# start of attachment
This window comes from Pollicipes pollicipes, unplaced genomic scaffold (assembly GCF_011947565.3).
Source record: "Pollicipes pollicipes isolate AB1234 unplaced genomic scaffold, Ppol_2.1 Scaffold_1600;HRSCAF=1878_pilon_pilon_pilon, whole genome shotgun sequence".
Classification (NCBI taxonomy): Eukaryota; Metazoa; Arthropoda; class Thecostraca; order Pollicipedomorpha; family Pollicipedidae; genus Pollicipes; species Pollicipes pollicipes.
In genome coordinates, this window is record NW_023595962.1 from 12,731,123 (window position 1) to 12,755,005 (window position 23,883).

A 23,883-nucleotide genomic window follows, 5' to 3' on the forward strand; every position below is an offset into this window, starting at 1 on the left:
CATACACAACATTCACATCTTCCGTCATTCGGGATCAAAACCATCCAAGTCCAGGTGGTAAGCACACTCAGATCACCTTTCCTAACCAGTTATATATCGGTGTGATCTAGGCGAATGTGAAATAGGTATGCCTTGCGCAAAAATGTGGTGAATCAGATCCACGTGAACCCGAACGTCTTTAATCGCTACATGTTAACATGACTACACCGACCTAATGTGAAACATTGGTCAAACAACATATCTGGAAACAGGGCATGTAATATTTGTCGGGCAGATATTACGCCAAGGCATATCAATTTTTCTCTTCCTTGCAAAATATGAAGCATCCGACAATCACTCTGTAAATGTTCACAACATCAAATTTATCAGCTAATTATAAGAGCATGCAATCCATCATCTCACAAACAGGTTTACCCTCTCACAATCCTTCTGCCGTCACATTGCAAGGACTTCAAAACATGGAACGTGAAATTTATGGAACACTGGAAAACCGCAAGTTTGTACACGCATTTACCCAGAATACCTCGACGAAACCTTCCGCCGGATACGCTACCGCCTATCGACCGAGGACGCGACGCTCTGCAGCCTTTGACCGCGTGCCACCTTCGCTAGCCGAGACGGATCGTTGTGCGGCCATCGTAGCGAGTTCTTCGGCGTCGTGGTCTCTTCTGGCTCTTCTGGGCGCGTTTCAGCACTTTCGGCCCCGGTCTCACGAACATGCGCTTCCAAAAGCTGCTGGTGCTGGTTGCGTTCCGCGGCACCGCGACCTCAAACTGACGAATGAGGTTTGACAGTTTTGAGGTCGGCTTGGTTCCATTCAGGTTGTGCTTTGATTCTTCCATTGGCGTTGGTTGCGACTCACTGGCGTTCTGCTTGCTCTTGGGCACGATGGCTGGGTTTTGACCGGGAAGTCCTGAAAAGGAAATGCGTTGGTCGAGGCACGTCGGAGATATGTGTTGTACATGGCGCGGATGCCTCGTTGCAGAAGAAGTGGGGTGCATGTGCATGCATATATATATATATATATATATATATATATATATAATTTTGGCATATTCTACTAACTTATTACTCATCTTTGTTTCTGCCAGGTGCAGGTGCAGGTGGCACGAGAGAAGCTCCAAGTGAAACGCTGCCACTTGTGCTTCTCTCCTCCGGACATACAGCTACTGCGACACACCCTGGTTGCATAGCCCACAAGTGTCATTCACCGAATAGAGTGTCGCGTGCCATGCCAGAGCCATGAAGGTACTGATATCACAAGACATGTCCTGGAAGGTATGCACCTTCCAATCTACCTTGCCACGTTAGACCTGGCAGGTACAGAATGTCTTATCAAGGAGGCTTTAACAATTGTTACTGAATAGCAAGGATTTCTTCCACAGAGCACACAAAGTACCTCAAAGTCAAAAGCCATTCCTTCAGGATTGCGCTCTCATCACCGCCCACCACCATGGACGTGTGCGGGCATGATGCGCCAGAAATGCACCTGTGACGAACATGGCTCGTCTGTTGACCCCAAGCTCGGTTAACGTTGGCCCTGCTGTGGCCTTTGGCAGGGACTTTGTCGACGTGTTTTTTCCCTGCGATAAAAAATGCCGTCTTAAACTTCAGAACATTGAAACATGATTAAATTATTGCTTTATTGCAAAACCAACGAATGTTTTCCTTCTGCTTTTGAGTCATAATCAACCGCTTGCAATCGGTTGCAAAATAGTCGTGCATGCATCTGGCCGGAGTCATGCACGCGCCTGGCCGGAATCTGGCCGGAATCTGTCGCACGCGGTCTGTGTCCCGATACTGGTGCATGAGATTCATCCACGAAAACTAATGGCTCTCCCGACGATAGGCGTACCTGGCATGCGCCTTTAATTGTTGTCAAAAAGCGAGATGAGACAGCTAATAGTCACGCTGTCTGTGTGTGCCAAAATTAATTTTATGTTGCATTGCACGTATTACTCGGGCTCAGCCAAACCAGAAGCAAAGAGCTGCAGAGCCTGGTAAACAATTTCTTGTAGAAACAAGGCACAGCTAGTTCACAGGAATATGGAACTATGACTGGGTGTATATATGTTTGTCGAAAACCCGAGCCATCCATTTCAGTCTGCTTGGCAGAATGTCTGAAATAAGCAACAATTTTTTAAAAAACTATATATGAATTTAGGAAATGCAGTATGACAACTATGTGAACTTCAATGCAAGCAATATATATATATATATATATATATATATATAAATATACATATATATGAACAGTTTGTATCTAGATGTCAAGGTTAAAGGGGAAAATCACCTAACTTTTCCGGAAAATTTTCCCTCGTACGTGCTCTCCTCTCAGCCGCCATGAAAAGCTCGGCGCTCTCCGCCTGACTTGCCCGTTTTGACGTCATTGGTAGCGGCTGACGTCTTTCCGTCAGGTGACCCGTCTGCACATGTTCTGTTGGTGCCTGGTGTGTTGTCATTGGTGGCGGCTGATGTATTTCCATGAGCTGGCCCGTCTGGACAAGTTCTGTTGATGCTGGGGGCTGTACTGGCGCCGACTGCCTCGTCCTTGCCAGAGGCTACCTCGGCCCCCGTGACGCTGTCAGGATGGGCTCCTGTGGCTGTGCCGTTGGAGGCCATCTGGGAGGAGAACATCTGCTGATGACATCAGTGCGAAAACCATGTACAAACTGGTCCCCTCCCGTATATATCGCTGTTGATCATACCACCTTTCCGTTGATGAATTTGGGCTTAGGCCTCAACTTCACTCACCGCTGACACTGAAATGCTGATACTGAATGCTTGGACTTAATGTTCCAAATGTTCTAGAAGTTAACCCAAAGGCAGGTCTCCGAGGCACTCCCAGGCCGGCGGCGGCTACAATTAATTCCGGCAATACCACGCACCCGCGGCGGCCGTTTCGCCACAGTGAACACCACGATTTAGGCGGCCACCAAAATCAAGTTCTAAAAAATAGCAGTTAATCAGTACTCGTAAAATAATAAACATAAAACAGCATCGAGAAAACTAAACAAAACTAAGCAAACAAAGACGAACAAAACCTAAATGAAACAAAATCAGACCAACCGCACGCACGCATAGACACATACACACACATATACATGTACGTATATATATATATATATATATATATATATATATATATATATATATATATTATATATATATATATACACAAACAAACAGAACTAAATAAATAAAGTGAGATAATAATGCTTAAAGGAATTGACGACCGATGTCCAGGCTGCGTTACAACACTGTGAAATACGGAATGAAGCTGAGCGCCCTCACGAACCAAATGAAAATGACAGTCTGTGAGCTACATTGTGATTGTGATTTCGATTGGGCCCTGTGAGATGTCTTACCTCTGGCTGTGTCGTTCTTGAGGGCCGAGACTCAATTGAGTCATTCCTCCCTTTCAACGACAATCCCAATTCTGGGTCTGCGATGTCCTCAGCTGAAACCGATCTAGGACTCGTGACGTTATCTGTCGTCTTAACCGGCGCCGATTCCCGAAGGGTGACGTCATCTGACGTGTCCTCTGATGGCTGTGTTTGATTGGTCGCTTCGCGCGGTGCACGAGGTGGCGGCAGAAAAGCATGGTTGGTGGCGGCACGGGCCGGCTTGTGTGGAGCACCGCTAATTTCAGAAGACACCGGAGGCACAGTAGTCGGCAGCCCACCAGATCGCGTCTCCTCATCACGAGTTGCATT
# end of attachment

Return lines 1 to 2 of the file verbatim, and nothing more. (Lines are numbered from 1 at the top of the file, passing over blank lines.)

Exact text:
This window comes from Pollicipes pollicipes, unplaced genomic scaffold (assembly GCF_011947565.3).
Source record: "Pollicipes pollicipes isolate AB1234 unplaced genomic scaffold, Ppol_2.1 Scaffold_1600;HRSCAF=1878_pilon_pilon_pilon, whole genome shotgun sequence".